assert np.allclose(result, expected, rtol=1e-02), (result, expected)


This implementation takes just 6 ms. A huge improvement from the naive implementation. Since the inner loop was essentially computing the dot product, we replaced that with np.dot function and pass the $$i_{th}$$ row from matrix a and $$j_{th}$$ column from matrix b.

## Vectorization II

Now let’s remove the for loop where we iterate over the columns of matrix b.

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def py_matmul3(a, b):
ra, ca = a.shape
rb, cb = b.shape
assert ca == rb, f"{ca} != {rb}"

output = np.zeros(shape=(ra, cb))
for i in range(ra):
output[i] = np.dot(a[i], b)

return output

%time result = py_matmul3(a, b)
assert result.shape == expected.shape
assert np.allclose(result, expected, rtol=1e-02), (result, expected)


This implementation takes 2.97 ms. Using technique called broadcasting, we can essentially remove the loop and using just a line output[i] = np.dot(a[i], b) we can compute entire value for $$i_{th}$$ row of the output matrix. What numpy does is broadcasts the vector a[i] so that it matches the shape of matrix b. Then it calculates the dot product for each pair of vector. Broadcasting rules are pretty much same across major libraries like numpy, tensorflow, pytorch etc.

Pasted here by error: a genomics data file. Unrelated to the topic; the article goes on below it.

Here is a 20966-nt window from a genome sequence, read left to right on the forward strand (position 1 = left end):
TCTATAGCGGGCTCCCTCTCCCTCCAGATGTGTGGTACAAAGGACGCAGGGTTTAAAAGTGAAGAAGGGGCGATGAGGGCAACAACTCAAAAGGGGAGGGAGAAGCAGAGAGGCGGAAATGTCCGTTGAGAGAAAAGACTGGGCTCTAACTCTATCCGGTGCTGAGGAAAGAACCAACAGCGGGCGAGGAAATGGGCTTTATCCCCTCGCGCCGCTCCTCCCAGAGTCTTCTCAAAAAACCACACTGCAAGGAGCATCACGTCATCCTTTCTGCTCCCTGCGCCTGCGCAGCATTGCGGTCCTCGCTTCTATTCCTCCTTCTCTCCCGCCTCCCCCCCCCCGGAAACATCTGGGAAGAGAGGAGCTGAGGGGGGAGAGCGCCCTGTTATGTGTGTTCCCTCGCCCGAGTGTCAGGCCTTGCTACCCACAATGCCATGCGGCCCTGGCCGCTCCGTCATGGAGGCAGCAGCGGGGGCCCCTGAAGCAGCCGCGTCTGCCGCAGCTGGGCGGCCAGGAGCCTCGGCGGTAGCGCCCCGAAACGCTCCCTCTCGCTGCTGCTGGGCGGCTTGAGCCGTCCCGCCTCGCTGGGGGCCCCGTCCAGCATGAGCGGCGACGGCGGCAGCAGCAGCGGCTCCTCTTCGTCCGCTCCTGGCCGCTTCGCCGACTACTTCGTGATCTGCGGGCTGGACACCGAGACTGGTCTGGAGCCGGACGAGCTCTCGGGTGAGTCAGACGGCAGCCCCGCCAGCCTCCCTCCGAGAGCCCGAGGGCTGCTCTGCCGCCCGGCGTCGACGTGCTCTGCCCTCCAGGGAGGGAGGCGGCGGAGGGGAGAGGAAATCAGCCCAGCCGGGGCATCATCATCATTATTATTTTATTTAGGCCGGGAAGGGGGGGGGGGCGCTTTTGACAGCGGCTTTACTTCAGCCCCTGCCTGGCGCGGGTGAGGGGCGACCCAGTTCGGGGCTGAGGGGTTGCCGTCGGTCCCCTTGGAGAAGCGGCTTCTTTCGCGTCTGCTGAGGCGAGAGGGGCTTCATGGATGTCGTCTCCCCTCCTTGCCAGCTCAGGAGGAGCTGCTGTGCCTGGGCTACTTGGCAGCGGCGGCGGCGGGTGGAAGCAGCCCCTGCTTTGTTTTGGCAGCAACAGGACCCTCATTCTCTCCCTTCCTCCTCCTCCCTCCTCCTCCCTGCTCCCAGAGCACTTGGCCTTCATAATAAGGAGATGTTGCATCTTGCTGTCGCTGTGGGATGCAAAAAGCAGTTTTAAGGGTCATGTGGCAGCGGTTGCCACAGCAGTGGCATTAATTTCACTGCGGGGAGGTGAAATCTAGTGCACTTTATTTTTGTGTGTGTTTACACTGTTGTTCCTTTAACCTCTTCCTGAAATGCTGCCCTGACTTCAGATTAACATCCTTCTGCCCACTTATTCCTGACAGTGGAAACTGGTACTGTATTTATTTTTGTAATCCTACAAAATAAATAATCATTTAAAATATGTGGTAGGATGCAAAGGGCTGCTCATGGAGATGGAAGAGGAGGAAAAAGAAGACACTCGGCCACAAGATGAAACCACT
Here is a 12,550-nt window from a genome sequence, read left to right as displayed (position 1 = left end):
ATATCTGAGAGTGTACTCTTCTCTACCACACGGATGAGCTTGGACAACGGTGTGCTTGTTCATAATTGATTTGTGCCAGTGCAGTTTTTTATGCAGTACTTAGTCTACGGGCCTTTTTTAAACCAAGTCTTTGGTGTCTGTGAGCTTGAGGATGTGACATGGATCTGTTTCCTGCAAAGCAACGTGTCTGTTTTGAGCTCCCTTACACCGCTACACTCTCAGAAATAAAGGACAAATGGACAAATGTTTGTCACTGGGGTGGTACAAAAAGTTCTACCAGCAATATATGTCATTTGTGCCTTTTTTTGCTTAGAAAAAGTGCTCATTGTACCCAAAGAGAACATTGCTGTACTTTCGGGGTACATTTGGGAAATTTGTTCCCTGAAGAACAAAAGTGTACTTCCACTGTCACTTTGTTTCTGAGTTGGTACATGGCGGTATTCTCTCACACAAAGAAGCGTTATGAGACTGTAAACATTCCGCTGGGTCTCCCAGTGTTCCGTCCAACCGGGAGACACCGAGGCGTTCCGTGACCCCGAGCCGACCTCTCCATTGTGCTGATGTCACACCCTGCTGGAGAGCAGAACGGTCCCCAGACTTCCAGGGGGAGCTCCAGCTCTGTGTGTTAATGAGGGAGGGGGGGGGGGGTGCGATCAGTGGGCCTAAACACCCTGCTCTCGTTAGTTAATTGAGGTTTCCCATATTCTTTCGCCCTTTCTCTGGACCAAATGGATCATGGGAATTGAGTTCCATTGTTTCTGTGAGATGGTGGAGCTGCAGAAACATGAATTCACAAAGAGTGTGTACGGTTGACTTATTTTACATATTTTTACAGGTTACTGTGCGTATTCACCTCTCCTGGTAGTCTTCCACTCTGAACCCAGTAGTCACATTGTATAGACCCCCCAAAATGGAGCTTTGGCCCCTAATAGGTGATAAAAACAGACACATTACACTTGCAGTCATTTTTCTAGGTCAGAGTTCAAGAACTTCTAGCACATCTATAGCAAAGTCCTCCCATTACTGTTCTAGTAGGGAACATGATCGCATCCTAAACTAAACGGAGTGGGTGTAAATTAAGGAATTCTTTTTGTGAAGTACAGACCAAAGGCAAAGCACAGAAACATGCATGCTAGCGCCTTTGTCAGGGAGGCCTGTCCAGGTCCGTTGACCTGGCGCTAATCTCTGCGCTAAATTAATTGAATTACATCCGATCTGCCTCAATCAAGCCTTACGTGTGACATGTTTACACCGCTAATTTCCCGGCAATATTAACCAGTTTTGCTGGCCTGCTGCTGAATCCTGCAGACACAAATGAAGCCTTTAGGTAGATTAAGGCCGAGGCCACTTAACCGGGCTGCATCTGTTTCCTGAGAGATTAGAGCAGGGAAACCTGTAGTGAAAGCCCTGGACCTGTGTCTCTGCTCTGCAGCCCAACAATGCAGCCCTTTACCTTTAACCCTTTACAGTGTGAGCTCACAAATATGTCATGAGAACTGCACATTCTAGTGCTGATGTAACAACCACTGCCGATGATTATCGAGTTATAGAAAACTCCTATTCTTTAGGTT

## Numpy matmul

Now let’s use the numpy’s builtin matmul function.

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def py_matmul4(a, b):
ra, ca = a.shape
rb, cb = b.shape
assert ca == rb, f"{ca} != {rb}"

return np.matmul(a, b)

%time result = py_matmul4(a, b)
assert result.shape == expected.shape
assert np.allclose(result, expected, rtol=1e-02), (result, expected)


Using numpy’s builtin matmul function, it takes 999 $$\mu$$s. Which is the fastest among all we have implemented so far.

## Tensorflow matmul

In tensorflow also it is very similar to numpy. We just need to call matmul function.

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def py_matmul5(a, b):
ra, ca = a.shape
rb, cb = b.shape
assert ca == rb, f"{ca} != {rb}"

return tf.matmul(a, b)

tf_a = tf.constant(a)
tf_b = tf.constant(b)
%time result = py_matmul5(tf_a, tf_b)
assert result.shape == expected.shape
assert np.allclose(result, expected, rtol=1e-02), (result, expected)


It takes about 999 $$\mu$$s for tensorflow to compute the results. We can directly pass the numpy arrays without having to convert to tensorflow tensors but it performs a bit slower. In my experiments, if I just call py_matmul5(a, b), it takes about 10 ms but converting numpy array to tf.Tensor using tf.constant function yielded in a much better performance.

# Conclustion

In this post we saw different ways to do matrix multiplication. During this process, we also looked at how to remove loops from our code to use optimized functions for better performance. Most operations in neural networks are basically tensor operations i.e. matrix multiplication, dot products etc. and getting familiar with different functions provided by the libraries for these operations is helpful.